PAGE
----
In Miami-Dade, the state’s most populous county, 13 of the 35 municipalities participate in recycling.

The county operates its own recycling plant and has a few of its own landfills.

Miami-Dade Mayor Carlos Gimenez said fiscal year 2011-12 was the most successful in the program’s four-year history with $720,568 in revenue received from 62,997 tons of recyclable material. However, the Florida Department of Environmental Protection shows 1,826,184 tons were recycled.

DEP told Watchdog.org they do not keep track of the diversion rate -- the amount of recyclable material collected and the amount actually recycled -- the only performance indicator for recycling.

In fact, Watchdog.org could not find any meaningful measure showing a positive return on investment from recycling programs. That’s surprising for a state with so much mandated recycling and a 75 percent recycling target rate.

Dawn McCormick, a spokesperson for Waste Management, said that’s because cities and counties can have different contracts. “It’s important to compare apples with apples,” she said.

“It is true in same cases (local governments) keep the profit of the selling of those commodities, and in other cases we share the profit with the municipality,” McCormick said. “But cities negotiate those contracts for the best benefit of their residents.”

Contact Marianela Toledo at Marianela.Toledo@FloridaWatchdog.org twitter @mtoledoreporter. William Patrick contributed to this story.

Comments (2)

11:16PM DEC 1ST 2013
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Charles Muszynski
10:50AM DEC 1ST 2013
An interesting start to a story that has needed complete disclosure for decades. Florida's "garbage system" is administered under FS 403 and it was created way back in the 1980s by intense lobbying from the League of Cities, Association of Counties, AIF, and the major waste companies. It created a closed, disposal/burning-based handling system that cast in place an earnings scheme for haulers and governments with minimal thought given to recycling or advances in management systems.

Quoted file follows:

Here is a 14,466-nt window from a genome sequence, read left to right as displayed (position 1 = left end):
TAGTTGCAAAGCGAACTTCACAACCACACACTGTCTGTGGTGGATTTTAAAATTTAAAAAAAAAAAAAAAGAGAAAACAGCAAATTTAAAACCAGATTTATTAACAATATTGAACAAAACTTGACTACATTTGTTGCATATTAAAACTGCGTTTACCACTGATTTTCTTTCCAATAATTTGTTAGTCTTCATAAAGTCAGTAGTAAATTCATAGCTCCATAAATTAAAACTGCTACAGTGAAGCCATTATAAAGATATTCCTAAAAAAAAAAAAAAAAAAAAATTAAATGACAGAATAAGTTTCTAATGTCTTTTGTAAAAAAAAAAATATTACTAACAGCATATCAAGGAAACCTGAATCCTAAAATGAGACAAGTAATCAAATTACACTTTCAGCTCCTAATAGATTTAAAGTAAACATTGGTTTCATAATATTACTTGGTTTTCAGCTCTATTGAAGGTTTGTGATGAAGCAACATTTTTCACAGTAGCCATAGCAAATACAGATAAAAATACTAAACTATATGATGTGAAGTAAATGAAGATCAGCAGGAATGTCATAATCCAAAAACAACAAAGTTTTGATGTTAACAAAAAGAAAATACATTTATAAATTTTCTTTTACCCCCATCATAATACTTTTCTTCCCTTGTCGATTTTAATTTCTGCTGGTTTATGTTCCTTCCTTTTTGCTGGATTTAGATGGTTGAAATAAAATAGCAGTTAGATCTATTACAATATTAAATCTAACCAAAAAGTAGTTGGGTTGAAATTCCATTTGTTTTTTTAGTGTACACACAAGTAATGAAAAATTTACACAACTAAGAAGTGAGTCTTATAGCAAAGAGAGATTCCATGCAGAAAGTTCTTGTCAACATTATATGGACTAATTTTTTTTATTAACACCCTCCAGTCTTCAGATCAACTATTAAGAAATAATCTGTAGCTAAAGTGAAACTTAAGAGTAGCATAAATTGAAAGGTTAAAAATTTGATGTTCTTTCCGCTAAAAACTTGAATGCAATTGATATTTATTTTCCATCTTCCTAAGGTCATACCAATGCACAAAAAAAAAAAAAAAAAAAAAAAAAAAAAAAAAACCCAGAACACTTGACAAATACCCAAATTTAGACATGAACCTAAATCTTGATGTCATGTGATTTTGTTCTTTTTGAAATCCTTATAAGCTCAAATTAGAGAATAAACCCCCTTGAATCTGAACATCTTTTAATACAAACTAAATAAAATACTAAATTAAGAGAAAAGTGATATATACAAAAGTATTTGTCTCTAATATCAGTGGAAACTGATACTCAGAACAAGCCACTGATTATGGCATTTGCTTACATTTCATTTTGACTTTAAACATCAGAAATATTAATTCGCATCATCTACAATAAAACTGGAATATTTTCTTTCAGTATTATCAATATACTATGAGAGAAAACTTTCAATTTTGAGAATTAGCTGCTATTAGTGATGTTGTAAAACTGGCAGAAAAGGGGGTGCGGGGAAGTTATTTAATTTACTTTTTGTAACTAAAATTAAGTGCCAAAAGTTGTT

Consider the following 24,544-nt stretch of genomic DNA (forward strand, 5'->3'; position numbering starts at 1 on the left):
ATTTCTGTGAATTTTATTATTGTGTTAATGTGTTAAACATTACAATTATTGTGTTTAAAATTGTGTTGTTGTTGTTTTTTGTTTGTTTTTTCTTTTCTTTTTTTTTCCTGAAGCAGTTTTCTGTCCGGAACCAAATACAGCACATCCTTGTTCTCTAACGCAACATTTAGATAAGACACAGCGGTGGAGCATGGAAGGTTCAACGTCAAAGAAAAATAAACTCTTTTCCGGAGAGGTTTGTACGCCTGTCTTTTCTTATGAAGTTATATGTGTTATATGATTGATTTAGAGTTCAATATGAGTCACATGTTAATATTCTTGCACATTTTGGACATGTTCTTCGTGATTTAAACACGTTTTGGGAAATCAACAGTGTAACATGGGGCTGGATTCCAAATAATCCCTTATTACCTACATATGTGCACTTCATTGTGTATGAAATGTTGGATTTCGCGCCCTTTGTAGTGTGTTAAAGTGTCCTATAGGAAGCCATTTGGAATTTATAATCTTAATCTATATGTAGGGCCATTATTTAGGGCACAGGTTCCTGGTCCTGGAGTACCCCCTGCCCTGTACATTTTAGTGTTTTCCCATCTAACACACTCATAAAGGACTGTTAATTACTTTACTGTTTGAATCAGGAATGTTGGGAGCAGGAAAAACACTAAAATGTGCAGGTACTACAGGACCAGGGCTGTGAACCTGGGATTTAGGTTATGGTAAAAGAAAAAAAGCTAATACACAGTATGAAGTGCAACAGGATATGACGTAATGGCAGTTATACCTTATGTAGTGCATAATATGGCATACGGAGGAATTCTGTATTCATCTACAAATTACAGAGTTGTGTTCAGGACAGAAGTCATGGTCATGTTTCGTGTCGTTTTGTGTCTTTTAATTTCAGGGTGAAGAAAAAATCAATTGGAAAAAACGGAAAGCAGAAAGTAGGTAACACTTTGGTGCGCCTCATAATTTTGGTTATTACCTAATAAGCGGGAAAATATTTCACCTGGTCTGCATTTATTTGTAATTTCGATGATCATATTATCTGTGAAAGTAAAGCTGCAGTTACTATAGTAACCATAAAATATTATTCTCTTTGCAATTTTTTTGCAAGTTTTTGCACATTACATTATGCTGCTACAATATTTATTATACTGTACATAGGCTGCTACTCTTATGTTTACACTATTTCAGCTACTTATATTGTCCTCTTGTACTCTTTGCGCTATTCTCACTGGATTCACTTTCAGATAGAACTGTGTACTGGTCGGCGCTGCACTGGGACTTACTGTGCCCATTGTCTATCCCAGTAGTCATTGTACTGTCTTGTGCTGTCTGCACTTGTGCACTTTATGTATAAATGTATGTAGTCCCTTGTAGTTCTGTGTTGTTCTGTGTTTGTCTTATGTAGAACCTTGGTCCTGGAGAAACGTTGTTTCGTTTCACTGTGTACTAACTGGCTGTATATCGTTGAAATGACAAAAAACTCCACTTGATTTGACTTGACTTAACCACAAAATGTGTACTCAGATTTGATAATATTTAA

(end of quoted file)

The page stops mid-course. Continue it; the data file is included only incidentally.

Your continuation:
Florida Trend did a nice article in November of 2000 titled "Dumped On" that discussed how large garbage companies and local governments cooperatively design collection, processing, and disposal systems to prolong sweetheart deals for the benefit of both and to the detriment of citizens and businesses; economic profits (beyond marketplace returns) for the companies, campaign contributions and favors for the politicians, and revenue bonds and taxes for localities.

The article assumes, as many local governments do, that recyclables are "owned" by the government(s). This is STILL American and, in fact, they're commodities, just like gold or pork bellies, that are privately owned by their consumers. This has been ruled on by a Federal Appeals Court yet many local governments continue to illegally enforce ordinances on businesses claiming they don't have a right to their materials.

The REAL story is the multi-billion dollar investment in landfills and waste incinerators local governments and waste haulers want to continue to use and profit from while simultaneously, actively DISCOURAGING recycling efforts; every pound diverted to recycling is a pound that can't be taxed or charged for disposal since taxes can only be levied on "solid waste" under the guise of protecting the public's "health, safety, and welfare".

Of Florida's 67 counties, 15 produce 80% of its waste stream and, generally speaking, those counties are among the most abusive, bureaucratic, and least environmentally friendly. Miami-Dade, for instance, even has "garbage police" with badges to intimidate businesses into using unnecessary services in order for the County to claim state monies for meeting "recyclables diversion rates". We're from the government and we're here to help you....